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Where Did They Put the Guillotine?

Execution of Louis XVI. Engraving (unknown: mid-19th century). Author's collection.

In the spring of 1965, a young boy, aged ten, stood on the Place de la Concorde in Paris and looked around at this giant space that now contained an Egyptian obelisk, two big fountains and swirling mass of automobiles going around in a circle.

He was trying to imagine what this site might have looked like in 1789 and throughout the French Revolution and the period of time known as “The Terror”. He knew that this was the place where the guillotine had been erected and many people, including the king and queen of France, had been executed.

As he stood there with his parents, he asked a very simple question; “Where did they put the guillotine?” No one knew the answer.

For me, that started a life-long fascination with history and in particular, European history. I was fortunate to have grown up in Europe (Holland and Germany) during the 1960’s. Today, my wife and I love to travel around Europe. We are visitors that like to see original buildings, places where the buildings stood and things like that. We want to know if the roof is the original one, is the wallpaper original or recreated. When we were in Shakespeare’s home, the docent told us that one of the rooms we were walking through had the original floor that Shakespeare walked on. We like that kind of stuff.

I think that there are a lot of people who travel, both domestically and internationally, that enjoy and approach history like us through their travels.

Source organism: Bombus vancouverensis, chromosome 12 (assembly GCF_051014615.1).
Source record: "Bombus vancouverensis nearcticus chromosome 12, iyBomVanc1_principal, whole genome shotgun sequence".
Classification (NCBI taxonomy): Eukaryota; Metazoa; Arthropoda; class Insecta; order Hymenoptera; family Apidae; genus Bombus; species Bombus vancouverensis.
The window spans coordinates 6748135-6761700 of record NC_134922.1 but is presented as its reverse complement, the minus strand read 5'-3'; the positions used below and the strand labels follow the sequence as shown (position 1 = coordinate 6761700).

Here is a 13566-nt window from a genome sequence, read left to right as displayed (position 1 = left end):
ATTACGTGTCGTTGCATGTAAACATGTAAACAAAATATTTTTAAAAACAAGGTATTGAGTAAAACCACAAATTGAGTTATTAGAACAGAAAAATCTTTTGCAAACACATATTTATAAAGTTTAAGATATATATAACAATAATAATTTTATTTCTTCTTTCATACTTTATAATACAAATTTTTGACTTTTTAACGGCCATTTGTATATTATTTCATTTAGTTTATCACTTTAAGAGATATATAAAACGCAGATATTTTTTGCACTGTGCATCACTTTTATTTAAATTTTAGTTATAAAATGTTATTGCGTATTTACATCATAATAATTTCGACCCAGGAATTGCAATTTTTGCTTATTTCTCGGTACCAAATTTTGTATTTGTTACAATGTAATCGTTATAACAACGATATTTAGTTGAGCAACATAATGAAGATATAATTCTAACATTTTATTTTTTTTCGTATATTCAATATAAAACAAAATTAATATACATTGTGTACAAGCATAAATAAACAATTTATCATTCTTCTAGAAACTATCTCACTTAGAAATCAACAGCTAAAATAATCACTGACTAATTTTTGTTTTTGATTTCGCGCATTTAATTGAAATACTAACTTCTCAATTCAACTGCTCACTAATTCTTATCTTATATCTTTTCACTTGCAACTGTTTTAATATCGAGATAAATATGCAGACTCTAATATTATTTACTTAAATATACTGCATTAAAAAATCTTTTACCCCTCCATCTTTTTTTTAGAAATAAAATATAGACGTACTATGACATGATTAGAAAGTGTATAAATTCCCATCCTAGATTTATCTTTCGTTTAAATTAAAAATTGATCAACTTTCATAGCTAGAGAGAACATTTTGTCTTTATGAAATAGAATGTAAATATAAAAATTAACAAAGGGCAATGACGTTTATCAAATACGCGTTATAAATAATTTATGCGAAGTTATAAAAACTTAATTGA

This is the reason why I am writing a book called “Where Did They Put The Guillotine…A Walking Tour of Revolutionary Paris (1789-1794)”.

I now know where the guillotine stood in the Place de la Concorde. In fact, I know where they all stood. As you and I get to know one another better, I will reveal that along with other interesting facts about what you can expect to see in Paris that is associated with the French Revolution.

This is my first blog in a series of many. I hope to take you on my journey of writing my first book, enhance your knowledge of the French Revolution and peek your curiosity so that you will read more about the Revolution and to give you some insight as to my research on the buildings, places, sites and people that were integral to the Revolution.

Thanks for visiting my blog. I appreciate you following my little journey.

-Stew

Please note that I do not and will not take compensation from individuals or companies I mention or promote in my blog.

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Copyright © 2012 Stew Ross

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